When you file for bankruptcy, you understand that most of your assets have to go toward paying off your debt. What about a tax refund though? Can’t you keep that since it was not something you had when the bankruptcy started? Not necessarily, and a New City, New York bankruptcy attorney from our firm can tell you more about the rules.
Does the Type of Bankruptcy I Filed Matter?
In some cases, the type of bankruptcy that you filed for can matter. If you filed Chapter 7 bankruptcy, that liquidates your assets and uses them to pay off debts. However, some of your assets could be exempt from bankruptcy due to federal or state laws. Your tax refund could be included. It could also not be a factor at all depending on when you filed for bankruptcy and which tax year the refund is for, but we can talk more about that in a second.
In Chapter 13 bankruptcy, you have a multi-year plan for paying off your debts. Your income and available assets do matter, and any changes to your financial situation have to be reported to the bankruptcy trustee. This can often result in part or all of your tax refund being taken and put toward your debt.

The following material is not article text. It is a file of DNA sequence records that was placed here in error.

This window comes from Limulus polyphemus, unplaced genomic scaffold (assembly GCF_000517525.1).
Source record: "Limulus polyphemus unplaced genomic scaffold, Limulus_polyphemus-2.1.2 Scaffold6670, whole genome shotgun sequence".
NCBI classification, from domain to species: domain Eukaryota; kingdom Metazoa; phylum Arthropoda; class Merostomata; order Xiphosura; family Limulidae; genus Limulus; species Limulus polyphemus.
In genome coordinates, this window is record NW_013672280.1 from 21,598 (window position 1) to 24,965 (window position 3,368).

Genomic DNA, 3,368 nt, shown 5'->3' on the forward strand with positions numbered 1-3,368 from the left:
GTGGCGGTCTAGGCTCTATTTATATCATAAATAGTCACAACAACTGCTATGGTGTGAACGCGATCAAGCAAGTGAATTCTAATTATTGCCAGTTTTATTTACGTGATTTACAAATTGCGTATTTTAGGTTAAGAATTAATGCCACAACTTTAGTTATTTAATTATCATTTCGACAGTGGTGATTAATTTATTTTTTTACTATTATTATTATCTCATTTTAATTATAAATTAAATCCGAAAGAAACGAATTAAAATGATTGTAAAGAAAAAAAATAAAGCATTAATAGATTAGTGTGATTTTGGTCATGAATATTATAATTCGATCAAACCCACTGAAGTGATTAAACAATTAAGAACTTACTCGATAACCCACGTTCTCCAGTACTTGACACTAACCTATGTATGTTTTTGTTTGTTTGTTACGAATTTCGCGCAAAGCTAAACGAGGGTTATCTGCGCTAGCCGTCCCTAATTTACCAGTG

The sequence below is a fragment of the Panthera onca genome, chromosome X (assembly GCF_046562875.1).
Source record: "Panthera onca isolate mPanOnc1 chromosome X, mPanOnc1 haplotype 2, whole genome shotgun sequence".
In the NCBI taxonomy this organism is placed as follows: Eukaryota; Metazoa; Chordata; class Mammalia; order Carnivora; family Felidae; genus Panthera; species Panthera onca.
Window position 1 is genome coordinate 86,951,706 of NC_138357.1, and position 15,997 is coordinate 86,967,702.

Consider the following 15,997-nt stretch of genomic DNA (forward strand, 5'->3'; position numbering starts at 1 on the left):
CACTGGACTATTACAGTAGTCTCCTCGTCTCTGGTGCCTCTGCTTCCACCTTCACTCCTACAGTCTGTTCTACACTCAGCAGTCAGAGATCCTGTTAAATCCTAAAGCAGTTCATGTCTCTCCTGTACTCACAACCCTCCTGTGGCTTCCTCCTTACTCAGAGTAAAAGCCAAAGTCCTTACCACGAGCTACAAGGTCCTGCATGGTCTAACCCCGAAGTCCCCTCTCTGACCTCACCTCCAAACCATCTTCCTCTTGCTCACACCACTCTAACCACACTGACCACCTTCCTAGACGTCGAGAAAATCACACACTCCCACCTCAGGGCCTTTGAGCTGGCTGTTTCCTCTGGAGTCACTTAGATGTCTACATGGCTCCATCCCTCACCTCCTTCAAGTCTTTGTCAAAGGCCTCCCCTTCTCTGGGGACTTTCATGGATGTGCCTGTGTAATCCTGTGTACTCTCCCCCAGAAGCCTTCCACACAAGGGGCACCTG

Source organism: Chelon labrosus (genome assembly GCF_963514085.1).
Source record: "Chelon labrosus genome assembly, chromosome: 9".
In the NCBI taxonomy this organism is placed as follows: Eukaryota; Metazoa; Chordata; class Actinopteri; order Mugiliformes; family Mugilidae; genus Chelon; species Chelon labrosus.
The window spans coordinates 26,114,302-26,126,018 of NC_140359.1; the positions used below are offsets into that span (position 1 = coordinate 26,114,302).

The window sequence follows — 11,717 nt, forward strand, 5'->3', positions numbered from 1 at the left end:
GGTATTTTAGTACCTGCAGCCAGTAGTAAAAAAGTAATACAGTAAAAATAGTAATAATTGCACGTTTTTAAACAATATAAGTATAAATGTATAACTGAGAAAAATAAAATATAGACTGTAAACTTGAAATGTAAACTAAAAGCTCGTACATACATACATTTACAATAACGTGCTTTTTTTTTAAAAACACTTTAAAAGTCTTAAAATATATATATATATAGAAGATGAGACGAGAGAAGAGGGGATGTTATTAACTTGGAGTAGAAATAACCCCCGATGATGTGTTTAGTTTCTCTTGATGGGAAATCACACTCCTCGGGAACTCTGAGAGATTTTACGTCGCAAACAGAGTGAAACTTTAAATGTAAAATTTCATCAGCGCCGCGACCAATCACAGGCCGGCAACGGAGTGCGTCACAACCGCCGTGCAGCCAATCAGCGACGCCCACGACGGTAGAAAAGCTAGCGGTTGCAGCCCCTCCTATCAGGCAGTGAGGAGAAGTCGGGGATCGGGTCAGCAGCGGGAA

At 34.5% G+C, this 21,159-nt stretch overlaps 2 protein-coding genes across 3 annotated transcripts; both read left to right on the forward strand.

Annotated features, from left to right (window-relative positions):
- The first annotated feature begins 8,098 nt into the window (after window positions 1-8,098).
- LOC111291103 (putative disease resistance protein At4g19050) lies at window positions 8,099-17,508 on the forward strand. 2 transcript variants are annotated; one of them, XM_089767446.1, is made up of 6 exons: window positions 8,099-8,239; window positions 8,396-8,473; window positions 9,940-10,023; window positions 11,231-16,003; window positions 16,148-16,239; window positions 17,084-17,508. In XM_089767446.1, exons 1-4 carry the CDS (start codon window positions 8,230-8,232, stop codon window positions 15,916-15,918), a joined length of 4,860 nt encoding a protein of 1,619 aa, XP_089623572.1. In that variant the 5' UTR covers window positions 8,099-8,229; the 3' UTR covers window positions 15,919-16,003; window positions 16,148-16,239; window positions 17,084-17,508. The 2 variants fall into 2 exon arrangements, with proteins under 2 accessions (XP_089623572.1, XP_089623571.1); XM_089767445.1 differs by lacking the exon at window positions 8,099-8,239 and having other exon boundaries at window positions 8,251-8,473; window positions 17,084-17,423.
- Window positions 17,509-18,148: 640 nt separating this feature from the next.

When is a Tax Refund Considered Part of a Bankruptcy Estate?
Your “bankruptcy estate” consists of all of your assets when you file for bankruptcy. Your tax refund can be part of that estate. In Chapter 7, whether or not your tax refund is part of the estate can depend on when you filed taxes and bankruptcy. If you filed for bankruptcy in 2022 and the tax refund is from that year, then it is part of your bankruptcy estate. In the eyes of the law, that refund was one of your assets. The IRS was basically just holding that money for you.
However, if you file taxes for 2023 and get a refund, that is not part of the estate. It’s also important to note that if you file late returns and get refunds, those are also going to be part of the estate.
In Chapter 13 bankruptcy, any tax refund received while your payment plan is ongoing is considered part of the estate. Most trustees will take all or part of it unless you show that you need it to pay for expenses.
Can I Use Exemptions to Protect My Tax Refund?
You may be able to use exemptions in the bankruptcy rules to protect part of your tax refund. For example, the “wildcard” exemption can be used to protect your tax return or at least a part of it. It covers $1,475 in value and you can add whatever was not used from your homestead exemption.
Talk to Our Bankruptcy Attorneys
If you have any questions about filing for bankruptcy and how you can best protect your assets, contact the Lauterbach Law Firm. We can schedule a consultation and tell you more about your best options and how we can lead you to a better financial future.